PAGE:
Completed at the Ferrari factory in January 1965
Displayed on the Ferrari stand at the 1965 Brussels Motor Show
First Owned by Noted Ferrari Enthusiast Donald Andrews
Original Colors and Retaining Matching-Numbers Engine
Documented by Ferrari Historian Marcel Massini
Number four of only 200 units made
In very nice condition
Debuting together at the Paris auto salon in October 1964, Ferrari’s handsome new 275 GTS and 275 GTB succeeded the outgoing 250 series in one stroke. Technically, they marked a major leap forward as the first-ever Ferrari road cars equipped with a fully independent suspension and a rear-mounted five-speed trans axle. Both the GTB and GTS were powered by the new tipo 213 engine – a 3.3-liter variant of the traditional Colombo-designed single overhead cam V12.
As the direct replacement for the popular 250 GT Series II Cabriolet, the 275 GTS featured a clean and crisply tailored Pinin farina body, built to the coach builder’s famously high standards. While it primarily was intended as a fast and stylish open touring car, the 275 GTS was a beautifully balanced and formidable sports car – capable of accelerating from rest to 60 mph in as little as 6.6 seconds, with atop speed in excess of 225 km/h.
In all, just 200 examples were built during a two-year production run, with the majority delivered to the US. When new, these glamorous open Ferraris attracted a distinguished clientele – a veritable “who’s who”of the entertainment and social scenes, including celebrities like Eric Clapton and Jayne Mansfield.
This 275 GTS was completed at the Ferrari factory in January 1965, finished in the classic color combination of Rosso Cina (China Red) with black leather upholstery and contrasting red carpeting. Among the first examples built, this 275 GTS was assigned assembly sequence no. 4 with corresponding Pinin farina body no. 175004.
Several early production 275 GTS models were retained for promotional duties and were exhibited at leading international motor shows. Chassis 06315 debuted at the Paris Auto Show, while 06417, a right-hand-drive model, was featured at the Earls Court Motor Show in London. The car presented here was displayed on the official Ferrari stand at the 44th annual Brussels Motor Show, where it was shown alongside a 275 GTB, chassis 06643. These details are confirmed by a factory delivery note addressed to Belgian Ferrari dealer Jacques Swaters Garage Francorchamps, a copy of which is on file.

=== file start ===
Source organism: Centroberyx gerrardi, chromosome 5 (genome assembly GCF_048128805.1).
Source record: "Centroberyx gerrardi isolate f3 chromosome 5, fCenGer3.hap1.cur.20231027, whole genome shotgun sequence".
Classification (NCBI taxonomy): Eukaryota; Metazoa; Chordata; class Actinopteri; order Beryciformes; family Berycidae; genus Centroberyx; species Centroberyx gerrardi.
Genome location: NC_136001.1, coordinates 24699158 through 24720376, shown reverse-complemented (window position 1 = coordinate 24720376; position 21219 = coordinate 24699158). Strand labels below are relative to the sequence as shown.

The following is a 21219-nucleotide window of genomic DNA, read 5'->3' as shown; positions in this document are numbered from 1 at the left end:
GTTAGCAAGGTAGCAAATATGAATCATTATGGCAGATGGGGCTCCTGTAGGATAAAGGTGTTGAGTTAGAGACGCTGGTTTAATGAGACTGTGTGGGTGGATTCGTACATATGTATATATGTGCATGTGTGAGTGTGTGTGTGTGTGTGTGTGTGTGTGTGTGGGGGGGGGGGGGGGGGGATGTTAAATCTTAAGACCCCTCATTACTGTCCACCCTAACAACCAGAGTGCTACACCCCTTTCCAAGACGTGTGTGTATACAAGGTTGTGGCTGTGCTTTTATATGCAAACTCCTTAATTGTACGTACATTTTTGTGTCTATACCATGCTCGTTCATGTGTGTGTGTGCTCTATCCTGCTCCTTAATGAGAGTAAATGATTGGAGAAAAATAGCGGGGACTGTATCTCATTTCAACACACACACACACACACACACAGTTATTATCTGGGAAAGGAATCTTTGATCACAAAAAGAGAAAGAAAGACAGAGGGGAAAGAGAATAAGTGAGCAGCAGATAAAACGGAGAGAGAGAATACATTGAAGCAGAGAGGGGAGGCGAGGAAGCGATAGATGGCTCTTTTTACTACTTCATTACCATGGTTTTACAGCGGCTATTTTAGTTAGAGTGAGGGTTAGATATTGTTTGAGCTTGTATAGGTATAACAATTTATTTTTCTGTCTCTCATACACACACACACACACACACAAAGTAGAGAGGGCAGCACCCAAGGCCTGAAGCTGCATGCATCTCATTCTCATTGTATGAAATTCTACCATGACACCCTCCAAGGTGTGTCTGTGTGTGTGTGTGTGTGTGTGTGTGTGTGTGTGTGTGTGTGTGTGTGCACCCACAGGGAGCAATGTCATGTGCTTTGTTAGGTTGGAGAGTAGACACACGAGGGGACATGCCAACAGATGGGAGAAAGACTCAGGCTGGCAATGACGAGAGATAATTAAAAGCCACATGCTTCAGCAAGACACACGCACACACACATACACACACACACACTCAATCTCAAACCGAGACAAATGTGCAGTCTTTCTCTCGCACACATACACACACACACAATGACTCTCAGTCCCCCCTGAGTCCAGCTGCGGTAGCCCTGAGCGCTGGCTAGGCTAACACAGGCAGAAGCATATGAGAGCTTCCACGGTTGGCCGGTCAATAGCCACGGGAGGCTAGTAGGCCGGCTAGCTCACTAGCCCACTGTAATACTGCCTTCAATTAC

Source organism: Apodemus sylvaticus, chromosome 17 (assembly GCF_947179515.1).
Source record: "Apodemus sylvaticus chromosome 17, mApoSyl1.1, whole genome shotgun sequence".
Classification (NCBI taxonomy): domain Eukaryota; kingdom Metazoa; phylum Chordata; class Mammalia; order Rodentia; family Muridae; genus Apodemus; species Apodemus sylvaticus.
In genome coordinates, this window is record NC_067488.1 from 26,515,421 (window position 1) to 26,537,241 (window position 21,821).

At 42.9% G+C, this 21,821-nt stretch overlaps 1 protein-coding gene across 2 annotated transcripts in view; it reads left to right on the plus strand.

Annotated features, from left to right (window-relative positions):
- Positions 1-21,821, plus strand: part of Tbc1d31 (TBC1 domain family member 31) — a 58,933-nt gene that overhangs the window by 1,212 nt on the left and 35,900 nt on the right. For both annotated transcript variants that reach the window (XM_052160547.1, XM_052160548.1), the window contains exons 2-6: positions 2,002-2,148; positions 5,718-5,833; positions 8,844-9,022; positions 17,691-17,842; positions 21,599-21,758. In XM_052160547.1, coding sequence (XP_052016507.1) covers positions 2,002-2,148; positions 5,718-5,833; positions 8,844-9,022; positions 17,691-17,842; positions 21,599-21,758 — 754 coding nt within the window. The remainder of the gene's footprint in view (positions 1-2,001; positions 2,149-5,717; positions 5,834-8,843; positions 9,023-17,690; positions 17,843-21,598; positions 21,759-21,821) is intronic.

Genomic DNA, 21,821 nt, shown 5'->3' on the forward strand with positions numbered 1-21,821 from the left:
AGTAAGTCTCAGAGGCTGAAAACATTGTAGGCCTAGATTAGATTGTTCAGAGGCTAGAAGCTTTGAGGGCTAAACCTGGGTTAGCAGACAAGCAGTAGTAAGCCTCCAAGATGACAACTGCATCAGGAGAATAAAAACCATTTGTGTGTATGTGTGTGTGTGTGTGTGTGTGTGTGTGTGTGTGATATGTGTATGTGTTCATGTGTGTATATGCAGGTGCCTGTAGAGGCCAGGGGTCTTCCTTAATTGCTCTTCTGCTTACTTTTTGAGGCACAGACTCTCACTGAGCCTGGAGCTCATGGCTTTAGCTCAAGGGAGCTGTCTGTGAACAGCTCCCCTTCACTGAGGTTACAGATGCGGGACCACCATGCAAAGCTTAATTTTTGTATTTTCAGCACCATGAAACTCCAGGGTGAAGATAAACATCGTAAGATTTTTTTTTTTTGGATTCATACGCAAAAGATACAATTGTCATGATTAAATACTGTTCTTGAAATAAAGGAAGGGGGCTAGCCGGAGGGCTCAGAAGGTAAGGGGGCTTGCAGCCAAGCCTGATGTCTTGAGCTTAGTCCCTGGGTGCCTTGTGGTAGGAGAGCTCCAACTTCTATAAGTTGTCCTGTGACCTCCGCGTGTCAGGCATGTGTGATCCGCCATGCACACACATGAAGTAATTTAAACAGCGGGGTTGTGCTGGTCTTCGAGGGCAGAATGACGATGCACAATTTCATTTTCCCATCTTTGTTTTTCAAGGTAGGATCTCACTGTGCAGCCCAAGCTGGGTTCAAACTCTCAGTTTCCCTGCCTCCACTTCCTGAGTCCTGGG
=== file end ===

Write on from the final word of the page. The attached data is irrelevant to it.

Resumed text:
According to Ferrari historian Marcel Massini, 06805 returned to Maranello after its official show duties, where it was prepared for delivery to LuigiChinetti Motors in New York. Upon its arrival in the US, the Ferrari was sold to its first private owner, Donald Andrews of Fort Lauderdale, Florida. A well-known enthusiast, Mr. Andrews owned a number of significant Ferrari models, opened the Miami dealership Waldron Motors, and, as a longstanding FCA member, established the prestigious Coppa Bella Macchina award.
Mr. Andrews kep this 275 GTS until 1969, when he sold it to J. Peter Martin, a Southern Gulf Utilities executive residing in Coral Gables, Florida.Over the next 15 years, Mr. Martin enjoyed the Ferrari on road trips,in FCA events, and during occasional track outings at Moroso, Sebring, and Daytona. During his ownership, 06805 was illustrated in the pages of Cavallino magazine, accompanying Dyke Ridgley’s “275GTS” article and chassis listing.
In 1984, Mr.Martin consigned the 275 GTS with Shelton Ferrari, and it was soon sold to Ronald Martin, also of Florida but of no relation. He kept the car until 2001, when it was sold, via Ed Waterman, to a Japanesecollector.
After a few years, 06805 returned to the US and formed part of an extensive Maryland-based collection, before being acquired by the current owner.
The Ferrari has benefited from sparing use in recent years, and today it shows less than 48,500 miles on the odometer, a figure the consignor believes represents the original mileage. Retaining its matching-numbers engine (no. 06805, internal no. 116/64) and presented in its attractive factory colour scheme, the 275 GTS is in impressive condition throughout and accompanied by a history report by Marcel Massini.
Among the most rare and exclusive road cars of the 1960s, the 275 GTS remains a highly sought-after collectible. These Ferraris are remarkably versatile, offering a rare blend of style, comfort, performance, and ease of use, while being eligible for countless rallies, club events,and leading international concours.
Given its status as the 1965 Brussels show car, well-documented provenance, and authentic character, this is a unique and noteworthy example of the 275 GTS. Never before presented at public auction and kept in the hands of collectors since it was virtually a new car, 06805 is a significant Ferrari – one worthy of serious consideration.
This car is not for sale.
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